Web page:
Grovers should know that the Smyth County Board of Supervisors are looking out for us. At a recent meeting, the board decided to apply categorical funding to Smyth County Schools instead of traditional funding. This is beneficial to us because it makes sure that money is being spent where it was originally designated rather than allowing the Superintendent and school board to move funds around and decide how they would like to spend them.
Last year Sugar Grove School was consolidated causing irreversible damage to the community and school that moved us closer to closure in the future and certainly made us an easier target for it where budget was cited. The decision to close the school was largely based upon a supposed lack of funding that likely resulted from reckless spending in the recent past and new debts which had to be paid for.
Categorical funding works differently from traditional budget in that the Smyth County Board of Supervisors will appropriate sufficient funds to the school system but along with that, the funds will be divided into 6 or 7 different categories. In other words, the budget is already earmarked for the school board when appropriated. An example would be, if the school board says they need 3 new buses, money would be placed the budget specifically for 3 buses. They wouldn’t be able to decide later on to purchase only 2 buses and then move the rest to hire a new position for the central office, give raises or increase benefits as has largely been the case in the past. Rather than being able to move funding themselves, they would have to make a request to the Smyth County Board of Supervisors to re categorize funding and release it to a different budget area.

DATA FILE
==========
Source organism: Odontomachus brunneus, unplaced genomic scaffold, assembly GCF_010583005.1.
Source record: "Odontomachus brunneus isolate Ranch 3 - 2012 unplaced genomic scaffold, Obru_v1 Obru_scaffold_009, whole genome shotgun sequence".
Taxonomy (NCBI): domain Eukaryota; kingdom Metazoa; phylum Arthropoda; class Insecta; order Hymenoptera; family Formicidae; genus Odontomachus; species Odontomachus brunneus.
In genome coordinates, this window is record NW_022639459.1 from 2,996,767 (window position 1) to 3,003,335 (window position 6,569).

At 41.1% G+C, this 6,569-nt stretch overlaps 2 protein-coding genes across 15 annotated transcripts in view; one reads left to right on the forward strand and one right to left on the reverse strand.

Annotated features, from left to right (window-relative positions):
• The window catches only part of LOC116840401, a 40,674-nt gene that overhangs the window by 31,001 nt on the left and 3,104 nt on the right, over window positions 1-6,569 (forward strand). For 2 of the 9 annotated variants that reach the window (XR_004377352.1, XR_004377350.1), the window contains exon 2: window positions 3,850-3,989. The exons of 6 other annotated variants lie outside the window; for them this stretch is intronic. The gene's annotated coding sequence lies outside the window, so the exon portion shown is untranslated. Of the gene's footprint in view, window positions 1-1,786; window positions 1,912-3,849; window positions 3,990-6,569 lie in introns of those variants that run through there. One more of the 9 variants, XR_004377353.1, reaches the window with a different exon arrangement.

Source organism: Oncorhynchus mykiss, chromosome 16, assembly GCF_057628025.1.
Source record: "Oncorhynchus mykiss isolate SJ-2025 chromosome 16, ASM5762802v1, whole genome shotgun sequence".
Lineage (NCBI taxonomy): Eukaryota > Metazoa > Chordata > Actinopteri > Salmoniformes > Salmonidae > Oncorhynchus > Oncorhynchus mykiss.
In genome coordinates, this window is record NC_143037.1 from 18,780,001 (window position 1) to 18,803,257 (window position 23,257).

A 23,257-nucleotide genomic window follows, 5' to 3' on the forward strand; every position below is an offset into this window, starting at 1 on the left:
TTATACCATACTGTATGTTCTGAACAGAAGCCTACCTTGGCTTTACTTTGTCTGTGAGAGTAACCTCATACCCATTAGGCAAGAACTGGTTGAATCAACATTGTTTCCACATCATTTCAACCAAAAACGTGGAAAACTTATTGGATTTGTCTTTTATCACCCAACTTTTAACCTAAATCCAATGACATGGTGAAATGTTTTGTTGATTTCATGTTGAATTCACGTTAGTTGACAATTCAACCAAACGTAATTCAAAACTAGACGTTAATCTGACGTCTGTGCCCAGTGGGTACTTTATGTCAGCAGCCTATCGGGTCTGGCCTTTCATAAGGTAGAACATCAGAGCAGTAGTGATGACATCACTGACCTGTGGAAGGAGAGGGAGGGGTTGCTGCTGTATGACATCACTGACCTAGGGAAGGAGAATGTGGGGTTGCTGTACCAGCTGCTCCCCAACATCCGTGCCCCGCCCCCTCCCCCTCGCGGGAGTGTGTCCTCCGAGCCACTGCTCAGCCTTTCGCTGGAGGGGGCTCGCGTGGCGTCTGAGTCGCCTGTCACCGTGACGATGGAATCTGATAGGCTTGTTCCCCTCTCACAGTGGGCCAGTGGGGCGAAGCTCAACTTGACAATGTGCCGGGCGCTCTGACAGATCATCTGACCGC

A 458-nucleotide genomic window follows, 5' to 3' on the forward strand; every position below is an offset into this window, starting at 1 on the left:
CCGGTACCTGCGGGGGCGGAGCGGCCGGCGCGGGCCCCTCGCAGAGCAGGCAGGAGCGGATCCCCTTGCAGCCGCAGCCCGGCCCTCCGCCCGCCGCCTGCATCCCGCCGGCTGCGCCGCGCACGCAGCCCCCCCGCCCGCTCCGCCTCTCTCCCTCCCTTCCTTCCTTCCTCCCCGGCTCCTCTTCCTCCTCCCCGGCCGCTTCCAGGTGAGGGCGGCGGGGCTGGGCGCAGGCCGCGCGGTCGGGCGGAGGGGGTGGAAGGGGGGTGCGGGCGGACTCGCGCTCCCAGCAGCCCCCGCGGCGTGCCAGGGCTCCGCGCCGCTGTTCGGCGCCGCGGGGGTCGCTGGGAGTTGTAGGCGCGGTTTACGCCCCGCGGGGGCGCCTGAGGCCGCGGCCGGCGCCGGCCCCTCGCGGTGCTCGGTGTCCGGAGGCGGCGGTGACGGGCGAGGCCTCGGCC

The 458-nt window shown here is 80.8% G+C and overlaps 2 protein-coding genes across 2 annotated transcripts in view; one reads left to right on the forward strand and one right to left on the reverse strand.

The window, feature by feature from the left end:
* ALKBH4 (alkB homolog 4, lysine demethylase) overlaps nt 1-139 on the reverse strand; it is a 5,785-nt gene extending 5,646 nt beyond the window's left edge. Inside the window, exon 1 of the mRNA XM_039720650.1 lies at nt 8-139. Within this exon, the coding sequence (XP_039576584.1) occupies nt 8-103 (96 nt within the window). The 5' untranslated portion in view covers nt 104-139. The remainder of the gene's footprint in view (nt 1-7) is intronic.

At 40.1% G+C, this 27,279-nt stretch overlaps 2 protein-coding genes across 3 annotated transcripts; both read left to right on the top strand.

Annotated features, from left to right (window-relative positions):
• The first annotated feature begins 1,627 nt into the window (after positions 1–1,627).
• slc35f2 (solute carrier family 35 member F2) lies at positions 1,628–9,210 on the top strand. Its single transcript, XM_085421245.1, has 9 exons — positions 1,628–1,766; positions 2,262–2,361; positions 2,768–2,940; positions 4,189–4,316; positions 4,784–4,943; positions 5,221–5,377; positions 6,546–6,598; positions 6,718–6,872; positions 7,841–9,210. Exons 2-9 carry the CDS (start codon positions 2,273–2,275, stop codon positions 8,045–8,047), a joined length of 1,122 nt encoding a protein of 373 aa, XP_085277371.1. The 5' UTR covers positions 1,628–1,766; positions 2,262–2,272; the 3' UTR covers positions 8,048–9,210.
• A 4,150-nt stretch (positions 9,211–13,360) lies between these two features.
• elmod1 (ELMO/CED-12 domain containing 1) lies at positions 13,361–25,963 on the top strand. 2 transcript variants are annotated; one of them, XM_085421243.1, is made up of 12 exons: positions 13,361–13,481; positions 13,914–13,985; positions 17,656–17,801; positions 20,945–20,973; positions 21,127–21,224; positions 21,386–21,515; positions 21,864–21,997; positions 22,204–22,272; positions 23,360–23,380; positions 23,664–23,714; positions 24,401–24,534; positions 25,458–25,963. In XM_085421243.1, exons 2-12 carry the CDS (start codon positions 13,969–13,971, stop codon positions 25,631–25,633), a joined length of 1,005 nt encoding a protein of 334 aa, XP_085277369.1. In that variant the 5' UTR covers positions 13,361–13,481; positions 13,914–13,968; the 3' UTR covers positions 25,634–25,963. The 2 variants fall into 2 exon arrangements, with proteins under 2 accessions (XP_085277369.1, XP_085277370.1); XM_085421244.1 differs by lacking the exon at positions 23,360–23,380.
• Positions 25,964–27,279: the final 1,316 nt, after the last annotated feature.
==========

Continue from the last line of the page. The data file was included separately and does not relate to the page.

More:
This is good for Sugar Grove because it brings about closer supervision where the budget and spending is concerned. It also takes into consideration the concerns of taxpayers when the school board recklessly spends budget money and then claims they need to make cuts in a community like ours resulting in lower property values and long term damage to a community. These changes will allow for a better approach to budgeting from county officials and school officials.
Smyth County Schools adopted a budget of approximately 48.5 million and plan on asking Smyth County Board of Supervisors for an additional $545,512 in local funding.